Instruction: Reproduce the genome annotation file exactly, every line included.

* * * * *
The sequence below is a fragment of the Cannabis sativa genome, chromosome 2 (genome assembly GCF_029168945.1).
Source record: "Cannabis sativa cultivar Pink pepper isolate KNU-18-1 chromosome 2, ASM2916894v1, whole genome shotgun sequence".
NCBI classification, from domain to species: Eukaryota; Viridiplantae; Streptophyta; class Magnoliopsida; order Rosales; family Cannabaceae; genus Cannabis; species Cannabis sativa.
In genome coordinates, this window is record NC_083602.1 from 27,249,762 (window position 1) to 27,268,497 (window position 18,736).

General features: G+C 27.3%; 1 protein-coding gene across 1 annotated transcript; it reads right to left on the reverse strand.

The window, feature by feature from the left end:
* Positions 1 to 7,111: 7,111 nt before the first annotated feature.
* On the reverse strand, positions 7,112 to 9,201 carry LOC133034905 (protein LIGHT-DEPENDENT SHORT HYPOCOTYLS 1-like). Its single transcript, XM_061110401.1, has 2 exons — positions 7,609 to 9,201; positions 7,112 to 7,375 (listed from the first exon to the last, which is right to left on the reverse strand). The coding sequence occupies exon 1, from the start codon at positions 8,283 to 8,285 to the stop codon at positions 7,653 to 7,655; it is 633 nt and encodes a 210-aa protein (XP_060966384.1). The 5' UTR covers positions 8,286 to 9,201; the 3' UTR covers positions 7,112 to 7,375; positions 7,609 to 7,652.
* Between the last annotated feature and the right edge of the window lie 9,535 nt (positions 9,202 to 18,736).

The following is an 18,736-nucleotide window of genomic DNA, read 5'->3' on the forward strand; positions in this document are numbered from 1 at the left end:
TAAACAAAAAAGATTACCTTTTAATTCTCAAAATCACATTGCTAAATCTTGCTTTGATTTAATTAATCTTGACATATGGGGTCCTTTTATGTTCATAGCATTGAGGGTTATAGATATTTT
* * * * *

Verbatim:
The sequence below is a fragment of the Cannabis sativa genome, chromosome 2 (genome assembly GCF_029168945.1).
Source record: "Cannabis sativa cultivar Pink pepper isolate KNU-18-1 chromosome 2, ASM2916894v1, whole genome shotgun sequence".
NCBI classification, from domain to species: Eukaryota; Viridiplantae; Streptophyta; class Magnoliopsida; order Rosales; family Cannabaceae; genus Cannabis; species Cannabis sativa.
In genome coordinates, this window is record NC_083602.1 from 27,249,762 (window position 1) to 27,268,497 (window position 18,736).

General features: G+C 27.3%; 1 protein-coding gene across 1 annotated transcript; it reads right to left on the reverse strand.

The window, feature by feature from the left end:
* Positions 1 to 7,111: 7,111 nt before the first annotated feature.
* On the reverse strand, positions 7,112 to 9,201 carry LOC133034905 (protein LIGHT-DEPENDENT SHORT HYPOCOTYLS 1-like). Its single transcript, XM_061110401.1, has 2 exons — positions 7,609 to 9,201; positions 7,112 to 7,375 (listed from the first exon to the last, which is right to left on the reverse strand). The coding sequence occupies exon 1, from the start codon at positions 8,283 to 8,285 to the stop codon at positions 7,653 to 7,655; it is 633 nt and encodes a 210-aa protein (XP_060966384.1). The 5' UTR covers positions 8,286 to 9,201; the 3' UTR covers positions 7,112 to 7,375; positions 7,609 to 7,652.
* Between the last annotated feature and the right edge of the window lie 9,535 nt (positions 9,202 to 18,736).

The following is an 18,736-nucleotide window of genomic DNA, read 5'->3' on the forward strand; positions in this document are numbered from 1 at the left end:
TAAACAAAAAAGATTACCTTTTAATTCTCAAAATCACATTGCTAAATCTTGCTTTGATTTAATTAATCTTGACATATGGGGTCCTTTTATGTTCATAGCATTGAGGGTTATAGATATTTT